FRISCO, Texas — Dallas Cowboys running back Ezekiel Elliott is ending his legal fight with five games remaining on a six-game suspension over alleged domestic violence.
Elliott's agents said Wednesday the decision by last year's NFL rushing leader "is in no way an admission of wrongdoing." Elliott had a hearing set in a federal appeals court on Dec. 1, four games into the suspension.
Wednesday was the 96th day since Commissioner Roger Goodell announced the suspension. Elliott served the first game in Dallas' 27-7 loss to Atlanta last weekend. By accepting the six-game ban, Elliott is eligible to return for the final two games of the regular season: Dec. 24 at home against Seattle and Dec. 31 at Philadelphia.
The defending NFC East champion Cowboys (5-4) are three games behind the division-leading Eagles (8-1), who visit Sunday night. A year after being the top seed in the NFC at 13-3, Dallas faces a difficult task staying in playoff contention until Elliott returns.
The 22-year-old Elliott was suspended by Goodell in August after the league concluded following a yearlong investigation that he had several physical confrontations in the summer of 2016 with Tiffany Thompson, his girlfriend at the time.
Prosecutors in Ohio didn't pursue the case, citing conflicting evidence. Elliott denied the allegations under oath during his NFL appeal.
The suspension prompted weeks of court hearings in three states resulting in three legal reprieves that kept Elliott on the field.
The 2nd U.S. Circuit Court of Appeals agreed to an expedited hearing for Elliott's arguments that he wasn't treated fairly by the league, but last week turned down his request for an injunction while the case was being heard.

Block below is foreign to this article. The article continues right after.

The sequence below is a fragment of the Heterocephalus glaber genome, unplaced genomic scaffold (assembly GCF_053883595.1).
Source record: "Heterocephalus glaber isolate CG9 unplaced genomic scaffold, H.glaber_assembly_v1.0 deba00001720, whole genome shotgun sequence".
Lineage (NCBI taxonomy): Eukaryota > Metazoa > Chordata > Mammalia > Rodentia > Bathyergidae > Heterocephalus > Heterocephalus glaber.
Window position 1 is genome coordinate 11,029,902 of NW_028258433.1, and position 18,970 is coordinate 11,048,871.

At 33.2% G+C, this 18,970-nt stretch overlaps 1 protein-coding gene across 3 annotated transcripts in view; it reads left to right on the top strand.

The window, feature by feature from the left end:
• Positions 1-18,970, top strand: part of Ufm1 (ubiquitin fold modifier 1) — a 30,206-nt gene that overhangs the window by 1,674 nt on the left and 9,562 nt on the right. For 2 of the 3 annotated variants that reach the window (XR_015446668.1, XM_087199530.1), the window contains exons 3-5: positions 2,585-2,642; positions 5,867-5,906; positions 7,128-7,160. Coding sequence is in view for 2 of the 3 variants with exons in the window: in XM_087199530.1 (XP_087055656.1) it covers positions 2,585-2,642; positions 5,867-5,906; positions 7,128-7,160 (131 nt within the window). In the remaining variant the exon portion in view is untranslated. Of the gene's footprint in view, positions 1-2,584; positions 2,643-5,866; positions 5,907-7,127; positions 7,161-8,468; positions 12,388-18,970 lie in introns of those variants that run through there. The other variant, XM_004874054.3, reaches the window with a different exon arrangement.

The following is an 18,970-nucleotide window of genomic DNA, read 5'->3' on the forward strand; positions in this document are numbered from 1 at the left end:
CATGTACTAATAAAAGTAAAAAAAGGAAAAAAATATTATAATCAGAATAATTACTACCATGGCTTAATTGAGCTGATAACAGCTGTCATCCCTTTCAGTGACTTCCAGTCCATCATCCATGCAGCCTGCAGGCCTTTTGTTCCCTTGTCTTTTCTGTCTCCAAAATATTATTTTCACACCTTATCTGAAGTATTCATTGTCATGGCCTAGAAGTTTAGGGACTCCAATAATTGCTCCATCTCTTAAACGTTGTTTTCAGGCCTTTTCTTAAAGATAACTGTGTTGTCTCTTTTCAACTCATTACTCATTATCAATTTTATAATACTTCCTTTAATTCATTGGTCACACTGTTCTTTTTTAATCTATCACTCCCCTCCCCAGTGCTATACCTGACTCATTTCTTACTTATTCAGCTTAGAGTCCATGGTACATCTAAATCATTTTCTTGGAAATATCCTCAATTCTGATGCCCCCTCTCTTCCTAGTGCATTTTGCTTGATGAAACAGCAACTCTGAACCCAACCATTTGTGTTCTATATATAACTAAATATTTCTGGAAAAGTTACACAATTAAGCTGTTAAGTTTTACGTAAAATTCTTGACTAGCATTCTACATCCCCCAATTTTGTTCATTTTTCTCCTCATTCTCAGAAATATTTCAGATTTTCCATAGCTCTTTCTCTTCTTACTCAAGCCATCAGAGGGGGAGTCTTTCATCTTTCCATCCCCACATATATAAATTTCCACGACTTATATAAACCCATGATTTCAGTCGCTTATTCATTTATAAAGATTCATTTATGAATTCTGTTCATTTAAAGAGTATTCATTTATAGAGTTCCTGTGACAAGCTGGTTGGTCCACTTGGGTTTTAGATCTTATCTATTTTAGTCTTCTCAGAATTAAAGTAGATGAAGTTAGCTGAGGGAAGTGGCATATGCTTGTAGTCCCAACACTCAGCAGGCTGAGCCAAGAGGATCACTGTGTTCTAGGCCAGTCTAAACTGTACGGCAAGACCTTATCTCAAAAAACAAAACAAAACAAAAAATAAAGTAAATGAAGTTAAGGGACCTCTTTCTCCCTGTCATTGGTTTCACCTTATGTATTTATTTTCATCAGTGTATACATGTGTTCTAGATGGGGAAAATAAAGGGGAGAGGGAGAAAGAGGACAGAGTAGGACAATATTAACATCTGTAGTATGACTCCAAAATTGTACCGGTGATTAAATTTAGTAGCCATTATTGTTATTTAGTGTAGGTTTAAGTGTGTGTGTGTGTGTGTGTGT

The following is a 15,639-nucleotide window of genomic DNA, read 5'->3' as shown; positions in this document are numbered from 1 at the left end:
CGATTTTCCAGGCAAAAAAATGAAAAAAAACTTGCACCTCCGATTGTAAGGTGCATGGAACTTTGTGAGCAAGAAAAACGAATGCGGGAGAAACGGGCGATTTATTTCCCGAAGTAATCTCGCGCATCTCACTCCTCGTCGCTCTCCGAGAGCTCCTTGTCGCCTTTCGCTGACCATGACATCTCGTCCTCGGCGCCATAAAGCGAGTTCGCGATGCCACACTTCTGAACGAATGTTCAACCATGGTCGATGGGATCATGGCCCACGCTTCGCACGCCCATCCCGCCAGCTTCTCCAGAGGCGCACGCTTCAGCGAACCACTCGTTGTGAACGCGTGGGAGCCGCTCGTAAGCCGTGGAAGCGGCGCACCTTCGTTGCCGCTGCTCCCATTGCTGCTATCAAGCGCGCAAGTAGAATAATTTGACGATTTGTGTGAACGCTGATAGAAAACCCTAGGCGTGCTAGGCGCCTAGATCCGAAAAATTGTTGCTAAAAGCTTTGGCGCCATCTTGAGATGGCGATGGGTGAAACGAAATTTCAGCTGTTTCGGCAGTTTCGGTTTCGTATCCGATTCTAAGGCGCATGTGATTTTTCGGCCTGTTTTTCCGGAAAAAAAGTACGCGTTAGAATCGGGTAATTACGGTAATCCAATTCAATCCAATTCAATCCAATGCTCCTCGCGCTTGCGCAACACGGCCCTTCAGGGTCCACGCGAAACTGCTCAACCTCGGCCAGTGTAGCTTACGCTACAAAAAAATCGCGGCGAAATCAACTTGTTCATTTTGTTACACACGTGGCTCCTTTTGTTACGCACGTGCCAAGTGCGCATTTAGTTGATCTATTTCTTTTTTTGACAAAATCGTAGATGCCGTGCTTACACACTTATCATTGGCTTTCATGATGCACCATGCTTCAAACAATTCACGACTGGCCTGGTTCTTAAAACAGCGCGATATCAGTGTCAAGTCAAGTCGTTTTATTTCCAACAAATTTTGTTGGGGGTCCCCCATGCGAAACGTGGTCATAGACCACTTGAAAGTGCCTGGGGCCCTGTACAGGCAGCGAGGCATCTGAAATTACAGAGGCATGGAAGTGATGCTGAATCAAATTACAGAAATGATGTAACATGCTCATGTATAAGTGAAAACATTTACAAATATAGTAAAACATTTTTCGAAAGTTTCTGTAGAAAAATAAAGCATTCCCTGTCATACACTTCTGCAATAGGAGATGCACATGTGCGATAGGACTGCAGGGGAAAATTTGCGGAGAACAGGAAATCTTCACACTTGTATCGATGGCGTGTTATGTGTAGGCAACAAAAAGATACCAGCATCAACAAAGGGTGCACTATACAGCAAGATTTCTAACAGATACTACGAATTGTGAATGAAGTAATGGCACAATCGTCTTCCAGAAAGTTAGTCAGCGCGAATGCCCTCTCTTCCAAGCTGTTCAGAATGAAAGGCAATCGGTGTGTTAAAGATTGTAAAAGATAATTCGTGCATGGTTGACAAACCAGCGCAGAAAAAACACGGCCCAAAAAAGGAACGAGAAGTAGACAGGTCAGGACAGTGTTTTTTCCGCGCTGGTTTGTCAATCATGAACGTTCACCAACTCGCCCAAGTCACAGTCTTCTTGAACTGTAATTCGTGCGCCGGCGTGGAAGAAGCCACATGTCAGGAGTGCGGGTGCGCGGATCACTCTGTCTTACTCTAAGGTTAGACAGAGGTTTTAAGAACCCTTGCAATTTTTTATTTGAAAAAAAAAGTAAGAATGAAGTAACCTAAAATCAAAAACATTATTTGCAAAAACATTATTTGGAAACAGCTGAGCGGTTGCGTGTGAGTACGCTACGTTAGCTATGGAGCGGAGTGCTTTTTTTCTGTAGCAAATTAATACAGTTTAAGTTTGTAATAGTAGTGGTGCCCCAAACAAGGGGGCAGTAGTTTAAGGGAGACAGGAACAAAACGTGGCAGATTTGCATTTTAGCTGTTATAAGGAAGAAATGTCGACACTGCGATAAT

The same court ruled against New England quarterback Tom Brady last year over his four-game suspension in the "Deflategate" case. Unlike Elliott, Brady had won a lower-court ruling that delayed the suspension for a year.
"This decision arises from a practical assessment of the current legal landscape," agents Rocky Arceneaux and Frank Salzano said.
"This decision is in no way an admission of any wrongdoing, and Mr. Elliott is pleased that the legal fight ... resulted in disclosing many hidden truths regarding this matter, as well as publicly exposing the NFL's mismanagement of its disciplinary process."
A Texas judge granted an injunction that kept Elliott eligible early in the season, agreeing with NFL Players Association lawyers who argued that investigators withheld key evidence from Goodell, and that the appeal hearing was unfair because arbitrator Harold Henderson refused to call Goodell and Thompson as witnesses.
The NFL contended all along that the league followed federal law as it relates to labor agreements and the commissioner's power to discipline players.
A federal appeals court in New Orleans tossed Elliott's lawsuit in Texas on the grounds that it was filed prematurely. The case moved to New York because the NFL had already filed there.
After a visiting federal judge granted a temporary restraining order that kept Elliott on the field two more weeks, the judge assigned to the case rejected all of Elliott's arguments in denying his request for an injunction.
An emergency stay made him eligible for one game against Kansas City before the latest ruling denying an injunction.
"Mr. Elliott's desire for closure is in his best interest, as well as the best interests of his teammates, family and friends," Elliott's attorneys said. "Mr. Elliott will maximize his time away from the game and come back even stronger both on and off the field."
The Dallas offense struggled without Elliott against the Falcons, finishing with a season low in points. Alfred Morris, who started in Elliott's place, had 53 yards on 11 carries. Elliott is third in the NFL with 783 yards rushing.
"Like I said and continue to say, we trust those running backs that we have and what they'll do this Sunday," Prescott said Wednesday before Elliott's decision was announced.